Privacy Policy

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We collect Personal Information when you knowingly provide it, including when you register for the newsletter, contact us, or request information. Personal Information is information that may be used to identify or locate an individual, like a person’s full name, postal address, e-mail address, or phone number, as well as other non-public information that is associated with this Personal Information. We use your Personal Information to send communications, to respond to your enquiries, and to send marketing and promotional messages.

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We collect Non-Personally Identifiable Information automatically when you visit our Site. Non-Personally Identifiable Information is information that is not used nor intended to be used to personally identify an individual and is not associated with nor linked to Personal Information. This Non-Personally Identifiable Information we collect via the Site includes your Internet Protocol address, browser type, browser language, the date and time of your request, and the web page you have visited immediately prior to visiting the Site.

Gaiacode will make no attempt to track or identify individual users, except where there is a reasonable suspicion that unauthorised access to systems is being attempted. In the case of all users, Gaiacode reserves the right to attempt to identify and track any individual who is reasonably suspected of trying to gain unauthorised access to computer systems or resources operating as part of Gaiacode's web services.

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References

  • Ref 1 USHER, M.J., BURCH, R.F. and GURALP, C.M., “Wide-band Feedback Seismometers”, 1979. Physics of the Earth and Planetary Interiors, 18: 38-50.
  • Ref 2 M,J, USHER and C.M. Guralp, “The design of miniature wideband seismometer” Geophys. J.R. ast. Soc. (1978)-55 (605-613) ,
  • Ref 3 GURALP, C.M., “The Design of a Three-component Borehole Seismometer”, 1980. Ph.D. Thesis, Univ of Reading.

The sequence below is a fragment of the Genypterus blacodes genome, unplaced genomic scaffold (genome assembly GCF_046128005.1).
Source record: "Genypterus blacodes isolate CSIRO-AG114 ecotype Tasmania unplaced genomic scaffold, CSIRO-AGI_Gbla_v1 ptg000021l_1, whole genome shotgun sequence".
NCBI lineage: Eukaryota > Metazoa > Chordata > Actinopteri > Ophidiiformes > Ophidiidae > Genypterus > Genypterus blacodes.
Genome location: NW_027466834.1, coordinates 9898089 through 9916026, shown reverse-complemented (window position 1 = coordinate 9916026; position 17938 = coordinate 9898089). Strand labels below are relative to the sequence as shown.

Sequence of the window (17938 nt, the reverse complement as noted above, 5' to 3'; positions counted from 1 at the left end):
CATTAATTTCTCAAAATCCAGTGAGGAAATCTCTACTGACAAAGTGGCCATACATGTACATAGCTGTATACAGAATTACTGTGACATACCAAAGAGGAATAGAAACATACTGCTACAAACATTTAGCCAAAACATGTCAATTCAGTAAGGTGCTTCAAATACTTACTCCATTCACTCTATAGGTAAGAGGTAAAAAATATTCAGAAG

• Ref 4 GURALP C.M. Patent Application, No: 7909579 Filed: 19th March 1979 (declaration priority from Appln No: 10279/78 Filed: 15th March 1978) “Vertical Seismometer”.
  • Ref 5 GURALP C.M. United States Patent Application Number: 4,280.206 March 1979. SEISMOMETERS.
  • Ref 6 GURALP C.M. UK Patent Application GB 2-144-287-A. July 1983 Analog-to-digital converters for Seismometers. The National Research Development Corporation (UK)
  • Ref 7 GURALP C.M. UK Patent Application No. 1900719.4; Title: Infrasound Detector [M&S-IRN.FID4315516]

Precision Calibration of Seismic Sensors

Seismic feedback sensors offer a unique opportunity to perform precision calibration on such devices.

At their core is an inertial mass attached to a suspension system with one degree of freedom. The position and the motion of the mass are detected by a primary transducer, usually a capacitor or a linear variable displacement transformer (LVDT). In addition, the inertial mass has a secondary transducer, typically a coil/magnet arrangement which converts the electronic information generated by the feedback loop into a mechanical restoring force acting on the mass.

At Gaiacode we use the coil constant of the feedback coil as the main parameter for calibrating all our broad-band sensors, which have a high loop-gain. The first calibration step is to tilt the sensors (both vertical and horizontal) on a precision tilt table. Using an 8.5 digit multimeter and precision angle measurement we can calculate the coil constant in units of A/m/s2 with an accuracy of better than 1 part in 10000.

Knowing the coil constant we then inject a wide range of frequencies into the coil using a high precision signal generator and measure the reaction of the mass to this input using the primary transducer.

This procedure gives us a precise measurement of the sensor's output sensitivity value or its frequency response in amplitude and phase, depending on the type of calibration signal injected. In addition, these measurements also evaluate the system linearity and the total harmonic distortion to ground signals.

In this paper we describe the details of this calibration technique and give examples of measurements for systems with responses both in velocity and acceleration.

Author: Cansun Guralp (Gaiacode)